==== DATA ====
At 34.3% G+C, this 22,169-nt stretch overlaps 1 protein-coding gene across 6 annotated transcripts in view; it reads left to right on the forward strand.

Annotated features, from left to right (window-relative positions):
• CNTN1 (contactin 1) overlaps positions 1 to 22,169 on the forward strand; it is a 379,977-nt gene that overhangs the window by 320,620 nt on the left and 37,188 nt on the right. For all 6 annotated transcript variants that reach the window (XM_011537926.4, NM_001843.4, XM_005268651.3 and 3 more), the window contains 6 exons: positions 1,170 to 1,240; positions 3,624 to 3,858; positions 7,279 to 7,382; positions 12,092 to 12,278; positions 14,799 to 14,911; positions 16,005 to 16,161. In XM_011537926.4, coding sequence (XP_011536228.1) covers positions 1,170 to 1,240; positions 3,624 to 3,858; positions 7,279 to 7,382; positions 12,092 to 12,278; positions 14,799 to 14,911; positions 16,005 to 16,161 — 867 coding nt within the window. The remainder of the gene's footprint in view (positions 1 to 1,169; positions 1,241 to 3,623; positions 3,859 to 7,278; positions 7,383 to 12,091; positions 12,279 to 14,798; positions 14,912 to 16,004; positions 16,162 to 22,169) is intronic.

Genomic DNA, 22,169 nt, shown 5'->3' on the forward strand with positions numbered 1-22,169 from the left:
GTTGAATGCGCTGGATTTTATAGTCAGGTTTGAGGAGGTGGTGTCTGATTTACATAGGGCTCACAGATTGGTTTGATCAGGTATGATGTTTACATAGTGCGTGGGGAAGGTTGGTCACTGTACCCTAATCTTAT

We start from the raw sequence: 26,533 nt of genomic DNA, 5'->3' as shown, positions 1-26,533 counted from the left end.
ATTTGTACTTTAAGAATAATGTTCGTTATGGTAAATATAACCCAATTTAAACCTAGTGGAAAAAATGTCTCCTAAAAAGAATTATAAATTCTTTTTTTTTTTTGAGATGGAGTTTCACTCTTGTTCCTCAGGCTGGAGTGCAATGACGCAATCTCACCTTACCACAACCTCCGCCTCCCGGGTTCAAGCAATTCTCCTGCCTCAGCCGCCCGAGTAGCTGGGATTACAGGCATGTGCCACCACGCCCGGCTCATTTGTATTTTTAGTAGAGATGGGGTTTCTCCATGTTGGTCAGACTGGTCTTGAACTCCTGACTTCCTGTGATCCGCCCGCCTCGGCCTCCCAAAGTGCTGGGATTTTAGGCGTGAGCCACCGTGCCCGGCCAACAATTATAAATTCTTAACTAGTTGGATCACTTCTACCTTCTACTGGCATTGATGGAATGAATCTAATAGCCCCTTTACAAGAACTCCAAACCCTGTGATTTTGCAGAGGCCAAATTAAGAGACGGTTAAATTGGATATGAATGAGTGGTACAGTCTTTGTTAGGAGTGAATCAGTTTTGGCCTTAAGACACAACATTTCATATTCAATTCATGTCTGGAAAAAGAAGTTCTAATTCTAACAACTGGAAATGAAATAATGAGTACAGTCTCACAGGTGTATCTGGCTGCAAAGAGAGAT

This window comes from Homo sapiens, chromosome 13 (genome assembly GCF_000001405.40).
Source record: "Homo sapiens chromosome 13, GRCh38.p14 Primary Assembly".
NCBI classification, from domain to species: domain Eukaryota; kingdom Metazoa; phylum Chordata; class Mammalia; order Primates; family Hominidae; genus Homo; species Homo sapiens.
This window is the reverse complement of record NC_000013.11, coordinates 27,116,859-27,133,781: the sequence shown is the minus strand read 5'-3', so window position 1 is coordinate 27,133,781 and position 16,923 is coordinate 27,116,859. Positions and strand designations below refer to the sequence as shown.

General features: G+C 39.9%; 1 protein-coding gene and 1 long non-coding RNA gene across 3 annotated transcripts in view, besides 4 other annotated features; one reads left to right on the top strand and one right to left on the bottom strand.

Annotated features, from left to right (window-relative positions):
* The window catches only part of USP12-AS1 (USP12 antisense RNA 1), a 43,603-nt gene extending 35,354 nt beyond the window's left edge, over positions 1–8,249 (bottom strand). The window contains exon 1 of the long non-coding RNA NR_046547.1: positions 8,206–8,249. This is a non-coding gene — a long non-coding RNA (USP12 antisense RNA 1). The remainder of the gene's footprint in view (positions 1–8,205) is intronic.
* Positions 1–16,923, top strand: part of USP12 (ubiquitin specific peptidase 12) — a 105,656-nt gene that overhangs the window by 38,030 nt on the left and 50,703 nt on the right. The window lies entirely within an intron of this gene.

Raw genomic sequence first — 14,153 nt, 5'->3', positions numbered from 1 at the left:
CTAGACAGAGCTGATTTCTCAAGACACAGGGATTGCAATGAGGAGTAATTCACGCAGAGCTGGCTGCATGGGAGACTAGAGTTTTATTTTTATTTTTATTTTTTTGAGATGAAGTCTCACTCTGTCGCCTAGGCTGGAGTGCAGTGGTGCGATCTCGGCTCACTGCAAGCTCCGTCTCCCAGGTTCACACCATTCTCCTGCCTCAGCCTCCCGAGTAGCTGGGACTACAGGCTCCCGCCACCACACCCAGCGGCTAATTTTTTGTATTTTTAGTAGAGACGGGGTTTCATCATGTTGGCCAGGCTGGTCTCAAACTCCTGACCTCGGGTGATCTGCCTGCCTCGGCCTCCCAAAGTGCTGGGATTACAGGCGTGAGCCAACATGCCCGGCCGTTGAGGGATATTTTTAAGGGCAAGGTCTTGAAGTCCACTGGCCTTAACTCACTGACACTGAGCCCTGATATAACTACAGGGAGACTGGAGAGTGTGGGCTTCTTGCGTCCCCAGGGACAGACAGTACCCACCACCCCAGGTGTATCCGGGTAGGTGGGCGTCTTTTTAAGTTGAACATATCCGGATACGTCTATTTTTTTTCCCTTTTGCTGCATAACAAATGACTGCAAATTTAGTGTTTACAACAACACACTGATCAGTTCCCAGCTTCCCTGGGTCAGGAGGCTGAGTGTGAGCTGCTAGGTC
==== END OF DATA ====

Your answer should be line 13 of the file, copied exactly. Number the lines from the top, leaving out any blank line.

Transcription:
Annotated features, from left to right (window-relative positions):